"Isn't that confusing?”


"Isn't that confusing?”

February 2016

Two new volumes of our Joint History Project are shaping up. Teachers from across Southeast Europe, as well as representatives from six Ministries of Education, have briefly reviewed the first drafts, and the first reactions are promising—they give us hope that the books will become an indispensable part, even a milestone, in history education. Not that everyone is happy with the content, as there is no perfect history text, but everyone recognises the quality in the methodology and the impact the books can have on the education of our young generation.

It is not enough for us to produce the books, if they only remain on our shelves as good examples of how history could be taught in the classrooms. That’s why the support we have from the Ministries of Education, their recommendation for using the books, is of crucial importance -- this is what makes the books come alive, and this is what they should be. If our books make even a small impact toward better understanding, so-called critical thinking and awareness that everything is not only about us, then the effort of the team of historians and the CDRSEE has paid off.

None of us is happy with current education systems. We would all like to improve them. It requires not only the knowledge, but the courage -- a step out of the comfort zone where we are all happy with ourselves, and unhappy with others, where it is always someone’s else’s fault and never ours. In our books, you can find different sources for the same event—you can find another point of view. I see no better way to motivate students to think, to motivate them to explore and think.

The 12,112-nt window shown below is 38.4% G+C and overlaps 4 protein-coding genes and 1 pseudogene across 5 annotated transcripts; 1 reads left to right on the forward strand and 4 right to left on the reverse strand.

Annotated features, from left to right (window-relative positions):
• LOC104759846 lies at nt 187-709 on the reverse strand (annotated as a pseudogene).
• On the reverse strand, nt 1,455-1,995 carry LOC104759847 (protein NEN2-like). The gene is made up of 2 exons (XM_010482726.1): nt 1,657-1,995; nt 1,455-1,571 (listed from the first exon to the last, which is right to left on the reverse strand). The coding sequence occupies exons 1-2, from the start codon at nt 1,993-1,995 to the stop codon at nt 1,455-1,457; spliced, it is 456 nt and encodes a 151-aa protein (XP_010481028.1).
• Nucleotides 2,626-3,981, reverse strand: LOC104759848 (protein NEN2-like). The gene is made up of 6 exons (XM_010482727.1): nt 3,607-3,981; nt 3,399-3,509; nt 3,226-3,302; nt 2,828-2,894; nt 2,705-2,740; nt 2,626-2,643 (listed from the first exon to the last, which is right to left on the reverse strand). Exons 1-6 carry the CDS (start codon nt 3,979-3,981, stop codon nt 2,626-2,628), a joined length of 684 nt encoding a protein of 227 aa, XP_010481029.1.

Just recently, a journalist asked me, "Isn’t that confusing?" Yes, it is, if the students are not used to anything but one-sided approaches, if they are not interested in anything that is outside of their “backyards”. I think we owe it to our kids to “confuse” them, to wake them up, to motivate them to think, to get them out of the comfort zone and the daily routine. We do not offer them conclusions; we offer them the possibility to make their own conclusions.

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